There has been a glut of last-minute legislating this week as lawmakers scramble to pass key policy bills before the July 31 deadline. A controversial police reform bill is in a conference committee, as is a major transportation funding bill. Several bills on health care are being considered by either the House or the Senate this week. The House on Wednesday released a new climate-related bill. An economic development bill is being considered by both bodies, with the House including in its version a significant housing bill and the legalization of sports betting.
Wagner said in his remarks, “We will certainly endeavor to deal with as much of that as we can prior to the current deadline of July 31.”
DeLeo said extending the session will “ensure that the pressing matters debated by July 31 are resolved,” implying that, aside from COVID-related bills, only matters that were debated before the existing deadline, even if they are not resolved, will be considered later in the year.
The actual extension order says only that lawmakers can continue to meet past July 31, with no limit on what matters can be discussed.
Paul Craney, of the conservative Massachusetts Fiscal Alliance, said the extension would upend a decades-old good government policy to prevent lawmakers from taking up legislation in a lame-duck session. Craney said in a statement that extending the session will give DeLeo the leverage to push through a tax increase.
“Lawmakers, who have spent much of the year dawdling, will now have the option of putting off a tough vote on tax increases until after the election,” Craney said in a statement.
The Senate will still have to take up its own extension order. Senate President Karen Spilka said in a statement that the Senate supports extending the session “to complete vital legislation and stand ready to act as required by the COVID-19 crisis.”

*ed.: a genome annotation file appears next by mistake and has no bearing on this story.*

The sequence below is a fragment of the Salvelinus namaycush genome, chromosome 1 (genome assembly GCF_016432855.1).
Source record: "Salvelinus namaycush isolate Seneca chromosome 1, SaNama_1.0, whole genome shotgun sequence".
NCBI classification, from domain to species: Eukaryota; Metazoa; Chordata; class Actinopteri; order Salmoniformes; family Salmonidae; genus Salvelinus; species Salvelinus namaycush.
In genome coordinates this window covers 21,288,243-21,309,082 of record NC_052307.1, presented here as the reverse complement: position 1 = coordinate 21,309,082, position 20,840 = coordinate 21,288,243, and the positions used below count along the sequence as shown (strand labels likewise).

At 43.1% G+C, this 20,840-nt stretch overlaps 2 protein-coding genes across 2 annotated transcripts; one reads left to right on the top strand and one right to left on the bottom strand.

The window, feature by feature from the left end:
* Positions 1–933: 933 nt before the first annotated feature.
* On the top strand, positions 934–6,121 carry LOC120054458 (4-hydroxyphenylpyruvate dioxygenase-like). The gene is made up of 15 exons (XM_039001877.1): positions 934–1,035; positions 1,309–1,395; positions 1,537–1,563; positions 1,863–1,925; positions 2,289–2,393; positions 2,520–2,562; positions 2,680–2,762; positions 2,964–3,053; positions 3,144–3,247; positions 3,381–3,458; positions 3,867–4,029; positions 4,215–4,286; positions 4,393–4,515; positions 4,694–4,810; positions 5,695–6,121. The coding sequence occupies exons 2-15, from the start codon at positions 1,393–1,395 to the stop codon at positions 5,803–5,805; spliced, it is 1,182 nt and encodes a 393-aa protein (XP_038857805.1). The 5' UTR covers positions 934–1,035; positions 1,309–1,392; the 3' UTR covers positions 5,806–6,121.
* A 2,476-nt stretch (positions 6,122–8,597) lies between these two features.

Spilka said she does not believe the extension affects the urgency of passing the police reform bill. “I am confident that our colleagues in the House share our commitment to acting on this matter by the end of the week,” she said.
As in the House, it will be up to senators what they can take up in an extended session.
Senate Ways and Means Chair Michael Rodrigues said Tuesday that he expects an extended session to focus only on the state budget. But Sen. Jo Comerford, a Northampton Democrat who has been leading the Senate’s coronavirus response committee, said she would support a broader mandate. “I certainly would support additional work on issues that haven’t yet been taken up if necessary, including health care and climate,” Comerford said.
During the House debate, House Minority Leader Brad Jones introduced one amendment to provide 14 days’ notice of any legislative session and another amendment to give committee members at least two hours to read through any bill before voting on it in committee. Jones said the amendments are necessary to accommodate lawmaker and staff schedules, and to make sure lawmakers have time to read and understand any bill before they vote.
But Wagner said the extension order should be only about extending the session, not changing any rules. He worried that the 14-day requirement would make it hard to address emergency matters related to the pandemic.
Both of Jones’ amendments were rejected.